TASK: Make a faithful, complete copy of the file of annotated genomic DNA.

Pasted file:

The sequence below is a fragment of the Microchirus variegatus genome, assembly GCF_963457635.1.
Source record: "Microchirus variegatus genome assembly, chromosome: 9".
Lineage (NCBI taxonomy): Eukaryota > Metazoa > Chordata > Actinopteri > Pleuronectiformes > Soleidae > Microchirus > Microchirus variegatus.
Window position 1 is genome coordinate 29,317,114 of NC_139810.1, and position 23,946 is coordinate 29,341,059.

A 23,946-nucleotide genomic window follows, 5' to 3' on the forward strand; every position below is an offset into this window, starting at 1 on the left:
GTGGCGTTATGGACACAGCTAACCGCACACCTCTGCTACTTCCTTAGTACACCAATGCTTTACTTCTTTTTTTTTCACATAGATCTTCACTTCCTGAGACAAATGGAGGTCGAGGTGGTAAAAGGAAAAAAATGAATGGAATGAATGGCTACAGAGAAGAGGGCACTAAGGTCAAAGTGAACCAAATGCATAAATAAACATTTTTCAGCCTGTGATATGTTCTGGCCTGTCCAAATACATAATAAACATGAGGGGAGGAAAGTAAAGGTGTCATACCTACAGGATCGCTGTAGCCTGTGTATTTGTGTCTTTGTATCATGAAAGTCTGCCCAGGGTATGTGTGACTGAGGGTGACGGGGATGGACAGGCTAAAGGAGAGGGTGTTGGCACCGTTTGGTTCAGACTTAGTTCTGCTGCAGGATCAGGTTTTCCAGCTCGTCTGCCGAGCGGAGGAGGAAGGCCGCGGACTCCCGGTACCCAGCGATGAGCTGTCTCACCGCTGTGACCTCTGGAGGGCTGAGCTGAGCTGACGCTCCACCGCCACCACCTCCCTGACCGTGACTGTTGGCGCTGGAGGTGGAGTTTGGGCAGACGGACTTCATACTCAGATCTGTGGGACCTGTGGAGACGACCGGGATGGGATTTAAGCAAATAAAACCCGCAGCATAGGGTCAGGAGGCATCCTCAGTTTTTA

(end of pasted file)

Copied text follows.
The sequence below is a fragment of the Microchirus variegatus genome, assembly GCF_963457635.1.
Source record: "Microchirus variegatus genome assembly, chromosome: 9".
Lineage (NCBI taxonomy): Eukaryota > Metazoa > Chordata > Actinopteri > Pleuronectiformes > Soleidae > Microchirus > Microchirus variegatus.
Window position 1 is genome coordinate 29,317,114 of NC_139810.1, and position 23,946 is coordinate 29,341,059.

A 23,946-nucleotide genomic window follows, 5' to 3' on the forward strand; every position below is an offset into this window, starting at 1 on the left:
GTGGCGTTATGGACACAGCTAACCGCACACCTCTGCTACTTCCTTAGTACACCAATGCTTTACTTCTTTTTTTTTCACATAGATCTTCACTTCCTGAGACAAATGGAGGTCGAGGTGGTAAAAGGAAAAAAATGAATGGAATGAATGGCTACAGAGAAGAGGGCACTAAGGTCAAAGTGAACCAAATGCATAAATAAACATTTTTCAGCCTGTGATATGTTCTGGCCTGTCCAAATACATAATAAACATGAGGGGAGGAAAGTAAAGGTGTCATACCTACAGGATCGCTGTAGCCTGTGTATTTGTGTCTTTGTATCATGAAAGTCTGCCCAGGGTATGTGTGACTGAGGGTGACGGGGATGGACAGGCTAAAGGAGAGGGTGTTGGCACCGTTTGGTTCAGACTTAGTTCTGCTGCAGGATCAGGTTTTCCAGCTCGTCTGCCGAGCGGAGGAGGAAGGCCGCGGACTCCCGGTACCCAGCGATGAGCTGTCTCACCGCTGTGACCTCTGGAGGGCTGAGCTGAGCTGACGCTCCACCGCCACCACCTCCCTGACCGTGACTGTTGGCGCTGGAGGTGGAGTTTGGGCAGACGGACTTCATACTCAGATCTGTGGGACCTGTGGAGACGACCGGGATGGGATTTAAGCAAATAAAACCCGCAGCATAGGGTCAGGAGGCATCCTCAGTTTTTA